Talking with Doug Cole, CEO of American Battery Technology Corporation (ABTC), a fully integrated, extraction and recycling technology company with great resources in the ground that recently won the Greentown Labs/BASF Circularity Challenge gave me some insight into industry thinking on building a reliable, sustainable and environmentally responsible battery metal supply chain.  

Cole explains, “The number one area that we can have the greatest impact right now is we can start to recycle this stuff within a green platform today.”  For every ton of recycled battery minerals used in place of virgin materials, more than 5 tons of carbon are offset.  In addition, it uses 97% less water, and produces almost zero other wastes.  Even the water used in the process and the chemical reagents used to extract the battery minerals are recycled, making the entire process completely circular.  Their feedstock is any old battery, what comes out is a stream of revenues in the form of mixed plastics, aluminum, copper, and battery grade lithium, cobalt, manganese, nickel and more.  

Instead of recycling, what ABTC is doing is more akin to de-manufacturing old batteries, Cole explains, “and because we know how to do it, the material immediately goes into the supply chain, and it will immediately get sold right back as battery grade quality materials.” 

Carrots and Sticks

A main driver of the second industrial revolution was the automobile industry, powered by fossil fuels, infused by consumerist economies.  On a global scale, per capita wealth and health has flourished in this timeframe, though at a high cost to the earth’s biosphere.  We continue on this linear path at our own peril.  The need for rapid decarbonization is urgent, and electric vehicles are part of this transition, but we must not replace the extractive petroleum industry with an extractive lithium one. The risks are frightening.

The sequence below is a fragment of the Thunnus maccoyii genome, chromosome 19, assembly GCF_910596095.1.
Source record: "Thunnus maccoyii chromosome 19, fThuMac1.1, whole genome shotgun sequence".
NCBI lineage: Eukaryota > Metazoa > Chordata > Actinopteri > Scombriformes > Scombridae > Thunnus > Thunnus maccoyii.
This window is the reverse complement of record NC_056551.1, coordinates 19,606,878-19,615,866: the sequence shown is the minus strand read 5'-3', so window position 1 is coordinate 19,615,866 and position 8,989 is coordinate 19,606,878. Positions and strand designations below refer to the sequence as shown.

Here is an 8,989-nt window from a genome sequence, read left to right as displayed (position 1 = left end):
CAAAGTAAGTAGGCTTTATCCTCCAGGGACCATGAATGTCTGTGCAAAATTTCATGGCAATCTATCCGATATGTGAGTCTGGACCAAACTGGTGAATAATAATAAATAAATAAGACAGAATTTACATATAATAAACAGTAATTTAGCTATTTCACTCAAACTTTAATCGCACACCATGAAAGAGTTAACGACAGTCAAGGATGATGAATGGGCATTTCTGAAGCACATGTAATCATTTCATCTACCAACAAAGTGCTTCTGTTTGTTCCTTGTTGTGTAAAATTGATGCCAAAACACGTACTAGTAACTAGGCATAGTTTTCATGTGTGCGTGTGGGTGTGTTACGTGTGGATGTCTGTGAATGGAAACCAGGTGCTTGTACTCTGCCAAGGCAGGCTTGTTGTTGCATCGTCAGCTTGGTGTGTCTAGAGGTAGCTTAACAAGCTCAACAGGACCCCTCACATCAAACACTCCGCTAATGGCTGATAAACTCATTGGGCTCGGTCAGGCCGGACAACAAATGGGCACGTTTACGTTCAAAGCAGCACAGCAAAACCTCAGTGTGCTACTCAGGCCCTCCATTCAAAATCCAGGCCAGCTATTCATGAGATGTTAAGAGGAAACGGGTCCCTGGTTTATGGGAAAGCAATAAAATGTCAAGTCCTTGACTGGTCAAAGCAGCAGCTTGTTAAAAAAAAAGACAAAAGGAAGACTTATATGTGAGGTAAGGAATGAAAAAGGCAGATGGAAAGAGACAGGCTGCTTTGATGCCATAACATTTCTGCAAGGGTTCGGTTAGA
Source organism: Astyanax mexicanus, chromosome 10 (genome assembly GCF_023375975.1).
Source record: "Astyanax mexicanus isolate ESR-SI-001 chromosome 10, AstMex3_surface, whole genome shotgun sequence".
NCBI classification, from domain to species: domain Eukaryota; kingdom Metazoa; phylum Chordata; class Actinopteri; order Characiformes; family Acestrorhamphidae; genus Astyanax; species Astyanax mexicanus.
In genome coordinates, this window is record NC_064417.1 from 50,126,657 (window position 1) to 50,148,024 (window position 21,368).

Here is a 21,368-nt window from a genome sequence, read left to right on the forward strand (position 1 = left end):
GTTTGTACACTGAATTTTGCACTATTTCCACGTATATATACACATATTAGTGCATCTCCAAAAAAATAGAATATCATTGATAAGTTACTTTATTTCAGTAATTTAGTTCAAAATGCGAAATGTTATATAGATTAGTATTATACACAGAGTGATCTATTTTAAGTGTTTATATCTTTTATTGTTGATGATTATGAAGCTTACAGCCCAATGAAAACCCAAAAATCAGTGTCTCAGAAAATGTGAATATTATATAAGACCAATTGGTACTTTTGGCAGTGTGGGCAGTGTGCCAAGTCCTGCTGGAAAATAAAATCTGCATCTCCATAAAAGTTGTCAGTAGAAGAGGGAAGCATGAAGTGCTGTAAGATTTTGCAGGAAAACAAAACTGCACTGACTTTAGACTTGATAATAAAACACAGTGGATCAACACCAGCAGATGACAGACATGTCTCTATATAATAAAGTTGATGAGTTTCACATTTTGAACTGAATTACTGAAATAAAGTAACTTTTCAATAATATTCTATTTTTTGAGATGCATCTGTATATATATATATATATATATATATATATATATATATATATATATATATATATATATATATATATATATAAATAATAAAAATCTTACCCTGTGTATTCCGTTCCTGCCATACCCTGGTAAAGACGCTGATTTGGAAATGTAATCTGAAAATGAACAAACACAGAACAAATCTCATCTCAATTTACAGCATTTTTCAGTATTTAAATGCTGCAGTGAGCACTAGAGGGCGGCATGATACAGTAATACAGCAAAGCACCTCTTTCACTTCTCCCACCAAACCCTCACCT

Local jurisdictions and national governments are playing a role in accelerating the development of an EV market, but they will also have a role in shaping the type of industry that gets built.  Through policies that require sustainably sourced battery materials and responsible end-of-life disposal or forbidding the export of spent batteries as a matter of securing a national supply of critical minerals, governments in Europe and the United States have an opportunity to help support a cleaner energy system.  The upside is tremendous. 

From consumer electronics and e-cigarettes to Tesla power walls and my very own Nissan Leaf – Lithium-ion batteries are powering our lives, powering our vehicles, powering our homes.  We need to build circularity into the entire process, and reward quality and longevity where we can. Thankfully, there is a movement around this idea.  Hopefully we have learned our lesions, and the electric vehicle revolution will keep its promise and truly propel us into a green energy future. 

Solution News Source